The regatta has many different events (30 in 2011) in which high school crews compete for various cups and trophies. Events vary by sex, age, weight category, number of rowers, and style of rowing (whether sweeping with one oar per rower or sculling with two oars per rower). The regatta takes its name from the main event, the Men's Senior Eight race, in which crews of eight oarsmen and one coxswain compete for the Stotesbury Cup. The Stotesbury Cup in turn is named for Edward T. Stotesbury of Philadelphia, a prominent partner at J.P. Morgan & Co. and its Philadelphia affiliate, Drexel & Co. The Women's Senior Eights compete for the Robert Engman Trophy. The regatta has been running men's races since 1927; women's events were added in the mid-1970s. Powerhouse schools in men's events include Episcopal Academy, Christian Brothers Academy, St. Augustine Preparatory School, LaSalle High School, Jesuit College Preparatory School of Dallas, Holy Spirit, Atlantic City High School, St. Albans School (Washington, D.C.), St. Joseph's Prep, Gonzaga College High School, and Roman Catholic High School for Boys. Episcopal Academy, having dominated the Senior and Junior Four division from 2015-2016, made the Grand Final in the Men's Senior Eight in 2017. The same year, Gonzaga College High School was overtaken by Montclair High School for first place in the Men's Senior Eight. Meanwhile, in women's events, National Cathedral School (Washington, D.C.) has won the Senior Eight category twice (2016-2017) and finished second once (2014) in the last four years. Mount Saint Joseph Academy has also emerged in recent years with strong showings in the Lightweight Eight and Senior Eight categories and Bishop Eustace Preparatory School won the Senior Eight category for three consecutive years (2007-2009). Merion Mercy Academy having won Silver in 2016 in the Women's Senior Eight won Gold in both the Women's Senior Four and Lightweight Eight in 2017.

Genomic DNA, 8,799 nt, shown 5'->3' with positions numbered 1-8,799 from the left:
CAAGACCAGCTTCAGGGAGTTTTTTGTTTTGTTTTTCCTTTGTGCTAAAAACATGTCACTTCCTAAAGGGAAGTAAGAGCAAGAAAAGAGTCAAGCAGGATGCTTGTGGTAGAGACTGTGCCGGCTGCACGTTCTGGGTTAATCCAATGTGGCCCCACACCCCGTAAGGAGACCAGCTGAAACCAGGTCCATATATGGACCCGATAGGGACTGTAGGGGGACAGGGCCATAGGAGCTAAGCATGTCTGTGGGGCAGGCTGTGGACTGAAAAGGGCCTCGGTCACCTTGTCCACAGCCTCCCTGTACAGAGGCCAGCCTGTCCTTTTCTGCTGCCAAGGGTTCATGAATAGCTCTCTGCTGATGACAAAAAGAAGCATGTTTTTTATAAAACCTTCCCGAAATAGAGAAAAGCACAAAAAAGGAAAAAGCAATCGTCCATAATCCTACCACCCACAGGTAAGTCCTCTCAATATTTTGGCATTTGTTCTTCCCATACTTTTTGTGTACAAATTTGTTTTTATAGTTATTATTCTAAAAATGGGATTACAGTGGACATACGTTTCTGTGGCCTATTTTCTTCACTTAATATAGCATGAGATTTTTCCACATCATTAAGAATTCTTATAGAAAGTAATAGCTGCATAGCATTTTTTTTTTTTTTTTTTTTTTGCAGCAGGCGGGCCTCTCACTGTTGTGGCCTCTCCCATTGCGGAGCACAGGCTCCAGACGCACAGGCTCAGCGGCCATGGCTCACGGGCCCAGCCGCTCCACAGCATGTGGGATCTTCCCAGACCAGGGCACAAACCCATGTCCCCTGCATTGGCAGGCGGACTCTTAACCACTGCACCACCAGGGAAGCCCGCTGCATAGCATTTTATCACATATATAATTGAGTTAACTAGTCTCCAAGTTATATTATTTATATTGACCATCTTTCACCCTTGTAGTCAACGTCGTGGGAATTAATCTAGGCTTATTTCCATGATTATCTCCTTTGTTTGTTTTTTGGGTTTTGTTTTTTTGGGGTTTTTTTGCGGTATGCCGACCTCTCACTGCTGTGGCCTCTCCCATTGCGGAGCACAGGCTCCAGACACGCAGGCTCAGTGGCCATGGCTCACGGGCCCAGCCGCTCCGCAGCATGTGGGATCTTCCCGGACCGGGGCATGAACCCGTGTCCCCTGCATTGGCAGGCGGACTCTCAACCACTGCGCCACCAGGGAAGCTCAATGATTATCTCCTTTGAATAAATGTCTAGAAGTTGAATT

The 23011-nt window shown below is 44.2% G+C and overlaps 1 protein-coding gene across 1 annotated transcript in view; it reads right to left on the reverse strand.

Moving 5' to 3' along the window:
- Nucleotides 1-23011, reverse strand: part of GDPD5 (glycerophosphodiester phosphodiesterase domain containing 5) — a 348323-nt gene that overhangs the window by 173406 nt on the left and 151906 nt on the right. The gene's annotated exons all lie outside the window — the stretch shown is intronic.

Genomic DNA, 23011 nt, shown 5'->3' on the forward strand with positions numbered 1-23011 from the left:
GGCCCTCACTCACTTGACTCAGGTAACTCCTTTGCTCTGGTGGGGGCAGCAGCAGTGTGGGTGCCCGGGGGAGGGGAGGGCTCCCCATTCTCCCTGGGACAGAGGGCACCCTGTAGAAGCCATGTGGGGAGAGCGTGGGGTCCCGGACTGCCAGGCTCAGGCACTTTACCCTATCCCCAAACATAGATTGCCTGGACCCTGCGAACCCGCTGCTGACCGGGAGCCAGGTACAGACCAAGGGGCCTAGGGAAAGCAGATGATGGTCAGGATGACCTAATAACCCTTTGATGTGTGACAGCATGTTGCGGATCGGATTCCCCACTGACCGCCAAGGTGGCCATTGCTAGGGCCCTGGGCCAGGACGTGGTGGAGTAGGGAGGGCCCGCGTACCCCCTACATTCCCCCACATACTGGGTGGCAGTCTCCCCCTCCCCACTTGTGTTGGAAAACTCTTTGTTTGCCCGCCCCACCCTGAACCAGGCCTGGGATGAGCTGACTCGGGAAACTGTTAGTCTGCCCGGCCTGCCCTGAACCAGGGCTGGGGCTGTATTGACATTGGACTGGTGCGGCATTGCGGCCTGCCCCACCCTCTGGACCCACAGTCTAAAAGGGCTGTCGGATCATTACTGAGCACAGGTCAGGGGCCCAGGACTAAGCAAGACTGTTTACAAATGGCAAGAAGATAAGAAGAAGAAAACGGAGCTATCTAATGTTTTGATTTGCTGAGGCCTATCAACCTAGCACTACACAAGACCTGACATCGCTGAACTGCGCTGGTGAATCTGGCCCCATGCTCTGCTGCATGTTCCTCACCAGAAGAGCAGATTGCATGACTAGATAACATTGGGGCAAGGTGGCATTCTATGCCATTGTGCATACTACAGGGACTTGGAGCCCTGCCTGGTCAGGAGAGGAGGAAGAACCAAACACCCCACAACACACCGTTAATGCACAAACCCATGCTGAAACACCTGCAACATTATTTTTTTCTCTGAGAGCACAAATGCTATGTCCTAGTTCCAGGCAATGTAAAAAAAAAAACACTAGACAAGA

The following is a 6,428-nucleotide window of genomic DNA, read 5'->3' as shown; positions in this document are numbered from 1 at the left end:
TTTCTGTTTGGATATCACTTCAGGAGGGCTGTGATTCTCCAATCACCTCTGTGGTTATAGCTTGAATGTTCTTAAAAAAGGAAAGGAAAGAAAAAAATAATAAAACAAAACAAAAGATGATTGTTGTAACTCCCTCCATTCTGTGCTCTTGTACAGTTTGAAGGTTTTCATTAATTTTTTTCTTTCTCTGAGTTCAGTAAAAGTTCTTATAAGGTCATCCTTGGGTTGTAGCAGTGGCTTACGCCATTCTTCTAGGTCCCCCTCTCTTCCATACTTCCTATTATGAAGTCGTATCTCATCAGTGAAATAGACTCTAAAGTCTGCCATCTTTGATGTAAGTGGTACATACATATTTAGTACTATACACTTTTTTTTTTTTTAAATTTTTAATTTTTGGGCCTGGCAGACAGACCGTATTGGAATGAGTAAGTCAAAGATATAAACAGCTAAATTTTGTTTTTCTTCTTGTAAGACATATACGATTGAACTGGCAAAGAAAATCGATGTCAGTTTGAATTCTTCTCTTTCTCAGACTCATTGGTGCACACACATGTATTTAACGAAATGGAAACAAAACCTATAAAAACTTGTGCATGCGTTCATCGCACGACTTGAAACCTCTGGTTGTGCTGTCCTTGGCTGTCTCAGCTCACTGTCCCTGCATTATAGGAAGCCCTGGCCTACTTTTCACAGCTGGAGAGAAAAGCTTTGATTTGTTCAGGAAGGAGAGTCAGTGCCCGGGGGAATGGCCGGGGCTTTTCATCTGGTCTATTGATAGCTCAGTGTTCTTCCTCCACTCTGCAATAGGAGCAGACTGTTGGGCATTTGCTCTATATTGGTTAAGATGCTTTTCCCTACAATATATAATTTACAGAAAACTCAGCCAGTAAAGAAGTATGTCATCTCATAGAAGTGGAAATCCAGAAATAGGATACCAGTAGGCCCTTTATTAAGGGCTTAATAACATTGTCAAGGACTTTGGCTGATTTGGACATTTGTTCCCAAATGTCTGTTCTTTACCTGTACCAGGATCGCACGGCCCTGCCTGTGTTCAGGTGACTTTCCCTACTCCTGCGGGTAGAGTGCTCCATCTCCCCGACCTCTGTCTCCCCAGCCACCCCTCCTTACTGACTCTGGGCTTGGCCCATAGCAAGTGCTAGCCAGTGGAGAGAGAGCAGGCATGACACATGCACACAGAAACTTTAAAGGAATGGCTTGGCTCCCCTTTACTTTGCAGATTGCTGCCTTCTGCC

Tornado outbreak of April 27–28, 2002

The Tornado outbreak of April 27–28, 2002 was a widespread outbreak that afectted areas of Iowa, Kansas, Missouri and Nebraska on April 27, 2002. More tornadoes were reported in Illinois, Indiana, Kentucky, Maryland, New York, Ohio, Pennsylvania, Tennessee, Virginia and West Virginia on the following day, April 28.

Generally, tornado reports were widely scattered in each state, but significant to severe damage was noted in multiple states. Overall, the outbreak was responsible for 7 deaths, 256 injuries and a total in excess of $224 million in tornado damage, with wind and hail adding to the damage total.

Tornadoes of 2002

This page documents the tornadoes and tornado outbreaks of 2002, primarily in the United States. Most tornadoes form in the U.S., although some events may take place internationally. The year had several large outbreaks that included the Veterans Day Weekend tornado outbreak and the Midwest to Mid-Atlantic United States tornado outbreak.

Welsh Americans

Welsh Americans are an American ethnic group whose ancestry originates wholly or partly in Wales. In the 2008 U.S. Census community survey, an estimated 1.98 million Americans had Welsh ancestry, 0.6% of the total U.S. population. This compares with a population of 3 million in Wales. However, 3.8% of Americans appear to bear a Welsh surname.There have been several U.S. Presidents with Welsh ancestry, including Thomas Jefferson, John Adams, John Quincy Adams, James A. Garfield, Calvin Coolidge, and Richard Nixon. Jefferson Davis, President of The Confederate States of America P.G.T. Beauregard, U.S. Vice President Hubert Humphrey, and U.S. Secretary of State Hillary Clinton are also of Welsh heritage.The proportion of the population with a name of Welsh origin ranges from 9.5% in South Carolina to 1.1% in North Dakota. Typically names of Welsh origin are concentrated in the mid-Atlantic states, the Carolinas, Georgia and Alabama and in Appalachia, West Virginia and Tennessee. By contrast, there are relatively fewer Welsh names in New England, the northern Midwest, and the southwest.

Earth's primary regions
Physical
Historical
Divided
Other
United States articles
History
Geography
Politics
Economy
Society

This page is based on a Wikipedia article written by authors (here).
Text is available under the CC BY-SA 3.0 license; additional terms may apply.
Images, videos and audio are available under their respective licenses.